Category Archives: Kia

What I think: 2018 Kia Rio

One of the most significant trends in the new-car market over the last couple of decades is the way upscale features have trickled down from luxury cars to more affordable models. The Kia Rio is a case in point, as the least expensive model from a brand known for catering to budget-oriented buyers, whose top-level EX Tech trim includes niceties like navigation, heated seats and steering wheel, leather seating, and automatic climate control.

That’s the car Kia gave us to test, and looking at the specifications before picking it up, we wondered how much we would have to temper our expectations of this handsome, not-quite-$24,000 car. It’s easy to think some of the Rio’s slick looks and upscale specs would rub off on the way it drives.

Initial impressions were good: The 1.6L engine idles so quietly, my wife asked if the car was a hybrid. It is not, however, and that notion was quickly dispelled when we put the motor’s 130 hp to work. It’s eager enough, but makes a lot of noise even in moderate acceleration, and the engine isn’t much to listen to.

Also noisy is the car’s suspension, which transmits a lot of clunking and clomping sounds into the cabin over rough pavement. We’d say that’s to be expected in a subcompact, but others in this class are better at isolating driver and passengers from the worst of that soundtrack. That said, this new Rio’s suspension did better at keeping our test car’s big and heavy 17-inch wheels planted on the road; versions of the last-generation Rio fitted with wheels like this tended to feel unsettled when driving on broken asphalt.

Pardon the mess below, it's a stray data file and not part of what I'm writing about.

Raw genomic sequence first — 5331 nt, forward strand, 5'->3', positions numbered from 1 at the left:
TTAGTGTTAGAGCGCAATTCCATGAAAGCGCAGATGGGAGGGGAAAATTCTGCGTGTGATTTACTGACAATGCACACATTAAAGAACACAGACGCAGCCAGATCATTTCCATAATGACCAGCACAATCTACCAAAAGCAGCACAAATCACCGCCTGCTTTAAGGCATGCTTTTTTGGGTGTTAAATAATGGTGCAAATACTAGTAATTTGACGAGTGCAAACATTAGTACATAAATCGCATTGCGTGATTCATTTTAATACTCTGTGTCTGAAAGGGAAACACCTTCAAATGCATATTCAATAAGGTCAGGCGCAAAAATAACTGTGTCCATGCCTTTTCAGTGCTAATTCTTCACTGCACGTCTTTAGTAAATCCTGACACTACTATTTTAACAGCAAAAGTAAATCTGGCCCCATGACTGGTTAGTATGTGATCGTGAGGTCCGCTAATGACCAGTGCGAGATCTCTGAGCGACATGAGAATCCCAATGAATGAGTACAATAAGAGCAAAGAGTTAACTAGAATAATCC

There’s more headroom in the Rio’s front seats than in many larger cars we’ve driven recently, a nice surprise in a small hatchback. Those riding in back will find vertical space is also good there, but legroom is predictably snug.

Upscale aspirations or not, fuel economy is still a major consideration in small cars, and our tester lived up to that with an average of 8.4 L/100 km in a week of city driving, just squeaking in under Kia’s estimate of 8.5.

We appreciate Kia’s efforts to keep the Rio’s secondary controls simple. The single-zone automatic climate controls are very tidy, located below the 7.0-inch touchscreen that houses the car’s straightforward UVO infotainment system and sporting a few redundant hard buttons to make its basic functions easier to use while the car is moving. UVO also supports the Apple CarPlay and Android Auto smartphone integrated platforms as standard (these are still optional in some much more expensive cars).

Rio pricing starts at $14,795 for the sedan, and the hatchback comes in at $200 more. Our fully loaded EX Tech test vehicle carries an MSRP of $23,745, which includes the six-speed automatic transmission that comes in all trims save for the two least expensive.

That fully-loaded model is also the only way to get the Rio’s sole active safety feature, an automatic emergency-braking system that reacts to an obstruction in front of the car if the driver doesn’t. Despite the Rio’s upscale pretensions, the Honda Fit comes with a more comprehensive set of driver aids for just over $20,000, including lane-departure warning with lane-keeping assist. Even the aging Toyota Yaris boasts more driver aids in a $16,000 base model that comes standard with automatic braking, lane-departure alert and automatic high-beam headlights.